Proactive management means thinking ahead, anticipating and planning for change or crisis. Reactive management means reacting to change or crisis after it happens. This means that reactive management is characterised by lack of planning.
Management can be both proactive and reactive at the same time. This means that management anticipates an event and simply reacts when it has occurred. This is in contrast to pure reactive management where there is no anticipation of the event. As such, when management does react after the event, there may be confusion and utter failure to cope with the changed situation.
Proactive Management Techniques
Planning ahead for short- and long-term changes is a primary feature of proactive management. To accomplish this, top management has to work in collaboration with other departments. This includes finance, marketing, technical and human resource departments. It also means conducting continuous training workshops ensuring employees are equipped to deal with change when it happens.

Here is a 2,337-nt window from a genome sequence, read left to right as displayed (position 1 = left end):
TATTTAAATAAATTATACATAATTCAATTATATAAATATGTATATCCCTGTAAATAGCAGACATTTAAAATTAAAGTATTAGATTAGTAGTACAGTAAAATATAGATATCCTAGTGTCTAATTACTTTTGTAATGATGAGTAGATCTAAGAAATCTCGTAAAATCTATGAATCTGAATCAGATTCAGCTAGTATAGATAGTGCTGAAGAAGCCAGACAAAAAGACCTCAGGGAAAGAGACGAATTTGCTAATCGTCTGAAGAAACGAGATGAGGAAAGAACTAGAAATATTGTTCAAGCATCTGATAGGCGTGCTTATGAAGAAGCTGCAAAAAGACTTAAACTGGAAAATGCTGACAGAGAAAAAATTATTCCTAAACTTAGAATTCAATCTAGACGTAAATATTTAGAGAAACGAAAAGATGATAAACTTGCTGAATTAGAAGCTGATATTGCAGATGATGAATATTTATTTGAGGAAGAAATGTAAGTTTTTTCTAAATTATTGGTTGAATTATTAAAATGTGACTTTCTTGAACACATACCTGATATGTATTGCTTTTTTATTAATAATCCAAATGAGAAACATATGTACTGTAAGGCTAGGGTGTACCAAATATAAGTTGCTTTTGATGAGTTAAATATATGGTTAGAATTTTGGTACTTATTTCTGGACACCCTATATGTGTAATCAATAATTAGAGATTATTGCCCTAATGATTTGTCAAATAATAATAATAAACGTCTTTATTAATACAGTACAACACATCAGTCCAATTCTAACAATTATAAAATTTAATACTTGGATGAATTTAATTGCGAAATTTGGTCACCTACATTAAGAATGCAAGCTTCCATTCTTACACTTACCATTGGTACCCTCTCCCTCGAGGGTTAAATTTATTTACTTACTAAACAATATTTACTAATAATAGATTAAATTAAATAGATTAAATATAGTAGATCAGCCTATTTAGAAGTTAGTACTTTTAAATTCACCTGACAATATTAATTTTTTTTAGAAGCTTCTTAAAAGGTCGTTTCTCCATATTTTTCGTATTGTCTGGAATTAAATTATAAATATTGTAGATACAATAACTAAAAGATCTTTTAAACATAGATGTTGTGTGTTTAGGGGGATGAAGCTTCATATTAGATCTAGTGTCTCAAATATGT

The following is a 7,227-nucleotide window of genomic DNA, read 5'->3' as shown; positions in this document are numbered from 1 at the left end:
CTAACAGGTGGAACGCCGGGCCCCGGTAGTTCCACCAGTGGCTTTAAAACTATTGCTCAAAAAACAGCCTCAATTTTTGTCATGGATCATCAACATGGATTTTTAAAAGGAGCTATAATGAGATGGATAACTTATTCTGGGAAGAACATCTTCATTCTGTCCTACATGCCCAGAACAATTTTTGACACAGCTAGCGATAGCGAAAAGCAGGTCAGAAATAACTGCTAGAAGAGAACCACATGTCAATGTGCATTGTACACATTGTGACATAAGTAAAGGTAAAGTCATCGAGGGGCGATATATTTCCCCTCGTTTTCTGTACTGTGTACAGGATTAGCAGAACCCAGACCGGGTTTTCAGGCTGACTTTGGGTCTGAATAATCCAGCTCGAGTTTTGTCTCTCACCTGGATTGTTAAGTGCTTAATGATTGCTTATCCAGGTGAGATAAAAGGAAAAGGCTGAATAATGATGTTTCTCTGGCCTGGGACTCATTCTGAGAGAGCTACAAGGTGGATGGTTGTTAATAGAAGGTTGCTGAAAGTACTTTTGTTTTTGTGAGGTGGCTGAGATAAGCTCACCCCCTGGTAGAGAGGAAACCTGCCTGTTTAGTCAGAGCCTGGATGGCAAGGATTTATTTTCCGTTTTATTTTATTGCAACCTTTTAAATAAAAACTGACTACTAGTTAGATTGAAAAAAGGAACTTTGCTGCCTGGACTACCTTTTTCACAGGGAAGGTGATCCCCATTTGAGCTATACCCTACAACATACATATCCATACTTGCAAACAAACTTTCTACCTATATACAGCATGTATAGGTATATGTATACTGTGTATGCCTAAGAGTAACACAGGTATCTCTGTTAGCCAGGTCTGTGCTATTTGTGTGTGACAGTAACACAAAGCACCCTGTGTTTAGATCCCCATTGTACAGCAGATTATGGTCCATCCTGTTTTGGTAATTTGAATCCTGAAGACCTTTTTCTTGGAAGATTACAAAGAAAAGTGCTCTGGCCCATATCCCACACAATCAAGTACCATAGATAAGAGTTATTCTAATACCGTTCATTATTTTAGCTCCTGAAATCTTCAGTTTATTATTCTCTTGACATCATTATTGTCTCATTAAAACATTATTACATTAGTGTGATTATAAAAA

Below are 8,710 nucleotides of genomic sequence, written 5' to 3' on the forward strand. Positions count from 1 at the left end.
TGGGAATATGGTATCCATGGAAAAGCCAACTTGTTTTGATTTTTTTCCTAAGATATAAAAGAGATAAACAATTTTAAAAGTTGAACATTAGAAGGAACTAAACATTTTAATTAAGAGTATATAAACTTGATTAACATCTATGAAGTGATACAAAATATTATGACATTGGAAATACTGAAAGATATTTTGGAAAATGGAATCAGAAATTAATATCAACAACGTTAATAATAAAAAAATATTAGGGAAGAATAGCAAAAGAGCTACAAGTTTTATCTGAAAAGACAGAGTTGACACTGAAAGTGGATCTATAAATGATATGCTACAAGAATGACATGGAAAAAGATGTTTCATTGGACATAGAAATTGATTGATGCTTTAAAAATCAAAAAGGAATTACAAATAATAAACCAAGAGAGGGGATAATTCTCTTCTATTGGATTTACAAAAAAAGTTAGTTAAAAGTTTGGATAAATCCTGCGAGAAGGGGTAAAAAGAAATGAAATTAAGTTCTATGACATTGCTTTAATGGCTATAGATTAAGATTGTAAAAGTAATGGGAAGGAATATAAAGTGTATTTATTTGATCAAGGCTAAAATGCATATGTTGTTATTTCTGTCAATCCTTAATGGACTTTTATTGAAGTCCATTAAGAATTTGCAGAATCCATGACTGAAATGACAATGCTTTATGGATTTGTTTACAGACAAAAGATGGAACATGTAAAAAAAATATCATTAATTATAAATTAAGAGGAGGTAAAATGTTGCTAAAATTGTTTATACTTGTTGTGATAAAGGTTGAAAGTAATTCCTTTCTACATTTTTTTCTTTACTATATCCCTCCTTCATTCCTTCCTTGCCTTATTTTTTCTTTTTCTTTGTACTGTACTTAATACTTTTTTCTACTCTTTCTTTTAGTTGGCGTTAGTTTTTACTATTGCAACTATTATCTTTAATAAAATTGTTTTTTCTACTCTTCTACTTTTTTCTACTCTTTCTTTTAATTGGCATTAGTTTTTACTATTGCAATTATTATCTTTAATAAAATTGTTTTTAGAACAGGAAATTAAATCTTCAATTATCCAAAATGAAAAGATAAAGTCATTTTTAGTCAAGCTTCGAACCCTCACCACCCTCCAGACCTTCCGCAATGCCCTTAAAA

Reactive Management Techniques
Lack of planning or formulation of a contingency plan or disaster emergency plan characterises reactive management. Such management is bureaucratic and autocratic. Managers are dictatorial with myopic vision. This means that a department only drafts very short-term goals.
Proactive management ensures employee empowerment and identification. Continuous learning and training with channels of creative thinking to avert long-term problems lead to lean and proactive thinking. All organizational employees are involved in the process. In contrast, workplaces characterised by reactive management are authoritarian. There is a lack of employee identification as employees are discouraged to give suggestions.
Contemporary organizational structures are characterised by proactive management. This encompasses governmental, public, private and non-profit enterprises. These organisations recognise that changes are inevitable due to turbulent markets and globalisation.